Women on Wheels: Driving Change in Motorcycling
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Welcome to AMERICAN MOSAIC, in VOA Special English.
I'm Doug Johnson. On our show this week:
We answer a question about American writers…
Play some songs that won the latest Country Music Awards…
And report about a group of female motorcycle riders.
Cookie, Badkat, Zoom and Legs. These are names of some female motorcycle riders. The sport has become increasingly popular among women. Barbara Klein tells us more.
For many years, motorcycle riding was considered a male sport. Women usually rode on the seat behind the men operating the two-wheeled vehicle. Now more and more women are taking the front seat.
The Motorcycle Industry Council says more than twenty million people in the United States ride motorcycles. The number of female motorcyclists has increased greatly over the past few years. More than ten percent of motorcycle owners in the United States are women.
We spoke with Lisa Russell, Briggit Pope, Rayna Evans and Angela Meeks-Odom. They are on the executive committee of Lady Sport Riders motorcycle club in Largo, Maryland. They say they ride for more than fun. They say it gives women a sense of freedom and control. They also say safety is very important. The risk of injury is high. So they wear protective clothing and equipment at all times, especially for the head.
In nineteen ninety-eight the number of female bikers rose sharply. Lady Sport Riders began in nineteen ninety-nine in the Washington, D.C. area. The women formed the organization to share their love of motorcycle riding. They say female motorcycle clubs permit women to share a strong sisterhood. Like other motorcycle clubs, the members of Lady Sport Riders also help their community.
The group says it wanted to be more than just women who gathered to ride motorcycles. So it organizes events that help national health organizations and women's shelters. And it gives financial awards to students.
Female riders have helped change motorcycle culture. The Motorcycle Industry Council says more than five years ago manufacturers began making equipment that makes riding more pleasant for women. Some bikes now have smaller, softer seats and controls that are easier to reach. Modern clothes for riding look good and still provide protection. In the past, women rode motorcycles that traveled at a moderate speed. Now theirs are as powerful as the ones men ride.
Lady Sport Riders believe women have earned their place in the sport of motorcycle riding. When speaking of male motorcyclists the members of the club say: "They Made the Game…We Came to Play!"
Contemporary American Writers
Our question this week comes from a listener who wants to know more about short stories by modern American writers.
The Special English program "American Stories" broadcasts stories by American writers every Saturday. The stories have been shortened and adapted into Special English by our writers. Most of the stories were written long ago but are still popular today. They include "The Cask of Amontillado" by Edgar Allan Poe, "The Legend of Sleepy Hollow" by Washington Irving and "Luck" by Mark Twain. The public is permitted to use these stories freely.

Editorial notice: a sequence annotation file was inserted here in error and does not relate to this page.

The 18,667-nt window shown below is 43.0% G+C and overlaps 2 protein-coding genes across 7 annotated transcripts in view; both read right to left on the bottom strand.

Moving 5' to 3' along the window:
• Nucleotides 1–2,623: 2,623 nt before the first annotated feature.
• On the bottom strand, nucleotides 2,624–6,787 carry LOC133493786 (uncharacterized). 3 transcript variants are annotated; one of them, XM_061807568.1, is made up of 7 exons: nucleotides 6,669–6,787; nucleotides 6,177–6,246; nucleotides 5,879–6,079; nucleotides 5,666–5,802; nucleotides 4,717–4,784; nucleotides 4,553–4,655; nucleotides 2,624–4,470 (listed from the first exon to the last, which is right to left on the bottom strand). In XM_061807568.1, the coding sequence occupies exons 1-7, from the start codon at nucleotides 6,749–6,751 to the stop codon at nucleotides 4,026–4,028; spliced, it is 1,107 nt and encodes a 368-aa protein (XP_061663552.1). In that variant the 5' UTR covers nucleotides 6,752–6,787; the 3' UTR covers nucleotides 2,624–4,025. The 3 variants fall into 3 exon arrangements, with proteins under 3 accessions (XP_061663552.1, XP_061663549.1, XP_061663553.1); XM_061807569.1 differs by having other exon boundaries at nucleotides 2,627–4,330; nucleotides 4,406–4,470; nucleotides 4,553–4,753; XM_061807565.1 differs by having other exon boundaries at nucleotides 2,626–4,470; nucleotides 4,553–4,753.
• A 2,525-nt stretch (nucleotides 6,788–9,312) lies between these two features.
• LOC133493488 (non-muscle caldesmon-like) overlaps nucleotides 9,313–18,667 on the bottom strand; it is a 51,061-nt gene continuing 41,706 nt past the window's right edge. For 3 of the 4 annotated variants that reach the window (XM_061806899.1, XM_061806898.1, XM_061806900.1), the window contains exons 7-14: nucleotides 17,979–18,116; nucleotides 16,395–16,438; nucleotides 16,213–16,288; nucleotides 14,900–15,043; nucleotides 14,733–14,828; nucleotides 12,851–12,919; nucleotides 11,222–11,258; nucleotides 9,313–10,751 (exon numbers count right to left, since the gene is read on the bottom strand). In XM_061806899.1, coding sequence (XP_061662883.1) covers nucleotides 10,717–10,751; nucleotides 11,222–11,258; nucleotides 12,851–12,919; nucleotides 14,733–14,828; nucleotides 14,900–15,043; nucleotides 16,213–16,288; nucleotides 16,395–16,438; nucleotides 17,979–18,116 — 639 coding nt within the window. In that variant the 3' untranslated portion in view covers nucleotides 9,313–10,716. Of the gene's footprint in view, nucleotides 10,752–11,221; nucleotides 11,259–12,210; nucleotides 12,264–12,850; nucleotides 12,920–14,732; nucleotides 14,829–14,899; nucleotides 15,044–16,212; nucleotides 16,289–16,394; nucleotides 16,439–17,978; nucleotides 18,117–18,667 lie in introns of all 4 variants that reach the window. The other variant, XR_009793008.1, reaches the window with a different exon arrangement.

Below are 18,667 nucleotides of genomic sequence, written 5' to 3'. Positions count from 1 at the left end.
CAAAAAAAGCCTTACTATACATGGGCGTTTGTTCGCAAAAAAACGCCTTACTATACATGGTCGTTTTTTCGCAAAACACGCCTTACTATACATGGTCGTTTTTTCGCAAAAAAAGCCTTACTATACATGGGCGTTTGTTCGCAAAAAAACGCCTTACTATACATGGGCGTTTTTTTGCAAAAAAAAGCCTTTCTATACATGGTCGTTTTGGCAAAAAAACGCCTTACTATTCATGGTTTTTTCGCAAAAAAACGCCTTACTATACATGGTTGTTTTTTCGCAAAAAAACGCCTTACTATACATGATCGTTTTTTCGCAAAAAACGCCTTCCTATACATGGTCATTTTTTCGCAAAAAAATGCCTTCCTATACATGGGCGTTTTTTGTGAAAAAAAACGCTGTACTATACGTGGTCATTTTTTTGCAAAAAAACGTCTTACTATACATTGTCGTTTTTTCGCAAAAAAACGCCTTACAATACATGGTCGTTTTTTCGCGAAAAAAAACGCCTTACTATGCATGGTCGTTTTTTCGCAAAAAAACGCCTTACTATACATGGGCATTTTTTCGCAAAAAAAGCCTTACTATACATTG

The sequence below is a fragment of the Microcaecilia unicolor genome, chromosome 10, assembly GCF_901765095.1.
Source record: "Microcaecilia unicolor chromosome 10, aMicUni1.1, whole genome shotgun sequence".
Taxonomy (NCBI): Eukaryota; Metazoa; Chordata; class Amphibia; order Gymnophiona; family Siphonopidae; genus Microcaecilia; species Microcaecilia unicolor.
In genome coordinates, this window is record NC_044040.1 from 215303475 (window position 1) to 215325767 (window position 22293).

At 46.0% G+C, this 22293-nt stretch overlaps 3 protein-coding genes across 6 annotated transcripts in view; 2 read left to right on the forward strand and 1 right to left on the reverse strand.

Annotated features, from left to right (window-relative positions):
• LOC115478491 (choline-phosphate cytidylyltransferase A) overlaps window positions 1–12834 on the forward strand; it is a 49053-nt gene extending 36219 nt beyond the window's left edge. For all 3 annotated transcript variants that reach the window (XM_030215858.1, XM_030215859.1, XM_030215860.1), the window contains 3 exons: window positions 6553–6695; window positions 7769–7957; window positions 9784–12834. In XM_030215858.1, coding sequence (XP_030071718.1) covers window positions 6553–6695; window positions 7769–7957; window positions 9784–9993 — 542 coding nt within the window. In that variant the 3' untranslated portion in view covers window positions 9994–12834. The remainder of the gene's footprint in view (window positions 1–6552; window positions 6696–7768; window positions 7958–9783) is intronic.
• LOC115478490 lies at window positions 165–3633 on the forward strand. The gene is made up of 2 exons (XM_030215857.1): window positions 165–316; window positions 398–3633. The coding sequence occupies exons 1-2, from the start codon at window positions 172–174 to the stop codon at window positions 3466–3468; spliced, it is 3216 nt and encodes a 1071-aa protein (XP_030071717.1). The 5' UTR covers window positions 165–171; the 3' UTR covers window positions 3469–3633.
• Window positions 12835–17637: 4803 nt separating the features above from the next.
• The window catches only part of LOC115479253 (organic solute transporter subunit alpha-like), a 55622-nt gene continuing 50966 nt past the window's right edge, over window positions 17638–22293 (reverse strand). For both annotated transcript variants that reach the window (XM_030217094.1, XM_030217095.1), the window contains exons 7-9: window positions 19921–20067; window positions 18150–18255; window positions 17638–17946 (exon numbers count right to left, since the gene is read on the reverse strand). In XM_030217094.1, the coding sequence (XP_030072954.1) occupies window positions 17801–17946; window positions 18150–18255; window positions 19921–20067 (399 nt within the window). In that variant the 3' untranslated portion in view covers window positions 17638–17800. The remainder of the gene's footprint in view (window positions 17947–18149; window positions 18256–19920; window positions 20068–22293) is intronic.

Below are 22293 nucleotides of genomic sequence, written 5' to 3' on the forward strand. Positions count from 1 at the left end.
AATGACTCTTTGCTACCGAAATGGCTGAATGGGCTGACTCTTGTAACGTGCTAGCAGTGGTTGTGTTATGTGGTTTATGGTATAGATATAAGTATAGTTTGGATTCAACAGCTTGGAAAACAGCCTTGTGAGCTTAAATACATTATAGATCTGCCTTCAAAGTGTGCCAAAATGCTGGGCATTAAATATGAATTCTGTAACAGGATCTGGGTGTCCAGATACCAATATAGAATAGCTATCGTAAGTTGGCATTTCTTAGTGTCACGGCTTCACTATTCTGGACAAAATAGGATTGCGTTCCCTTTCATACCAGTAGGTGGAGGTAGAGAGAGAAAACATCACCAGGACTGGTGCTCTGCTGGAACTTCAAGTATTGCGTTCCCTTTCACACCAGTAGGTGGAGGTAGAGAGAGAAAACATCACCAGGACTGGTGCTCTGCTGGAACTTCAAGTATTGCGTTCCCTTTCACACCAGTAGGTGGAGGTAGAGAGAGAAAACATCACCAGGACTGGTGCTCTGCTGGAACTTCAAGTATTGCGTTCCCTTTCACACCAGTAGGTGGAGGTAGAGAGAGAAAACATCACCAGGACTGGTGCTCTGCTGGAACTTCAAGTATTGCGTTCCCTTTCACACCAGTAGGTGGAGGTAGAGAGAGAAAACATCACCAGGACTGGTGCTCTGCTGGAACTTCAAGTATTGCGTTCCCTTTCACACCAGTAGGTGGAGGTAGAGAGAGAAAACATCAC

We must get permission from the writer or the publisher to broadcast modern stories. In recent years we have added more stories by modern writers to our "American Stories" program. They include "Crazy Lady" by Jane Leslie, "Jacob Have I Loved" by Katherine Patterson and "Shiloh" by Phyllis Reynolds Naylor. Each of these writers has won the Newbery Award. It is the highest honor for a writer of books for young people in the United States.
"American Stories" also included a story by Joel Monture. He writes Native American stories for young people. Mr. Monture writes about children and young adults who must deal with the cultures of Native American traditions and the modern world.
Doreen Baingana is a short story writer who is also a Special English writer. She was born in Uganda. Ms. Baingana has received many awards and honors for her book "Tropical Fish: Stories Out of Entebbe."
Several of Ms. Baingana's stories have been broadcast in Special English. They include "Fallen Fruit" and "A Kind of Blue." You can hear another story written by Doreen Baingana Saturday on the Special English program "American Stories." We will tell the story "Lost and Found in Los Angeles." Also, you can visit our Web site at voaspecialenglish.com to read and hear some other "American Stories."
The Country Music Association presented its fortieth yearly awards last week at a ceremony in Nashville, Tennessee. The organization honors great country music performers. Katherine Cole tells us about some of the award winners this year.
The Country Music Association Horizon Award goes to the best new country artist. The winner was Carrie Underwood. She also won the female singer of the year award. Here is the title song from her album, "Some Hearts."
Another big Country Music Association Award winner was the group Brooks and Dunn. They received four awards. One award was for the best two-person singing group. They won three more awards for the song "Believe." It was named song of the year, single of the year and video of the year. Here they are to sing it:
Perhaps the most important award given by the Country Music Association is called the entertainer of the year. That award went to singer Kenny Chesney. We leave you now with Kenny Chesney singing his hit, "You Save Me."
I'm Doug Johnson. I hope you enjoyed our program today.
This show was written by Lawan Davis and Nancy Steinbach. Caty Weaver was the producer. To read the text of this program and download audio, go to our Web site, voaspecialenglish.com.
Join us again next week for AMERICAN MOSAIC, VOA's radio magazine in Special English.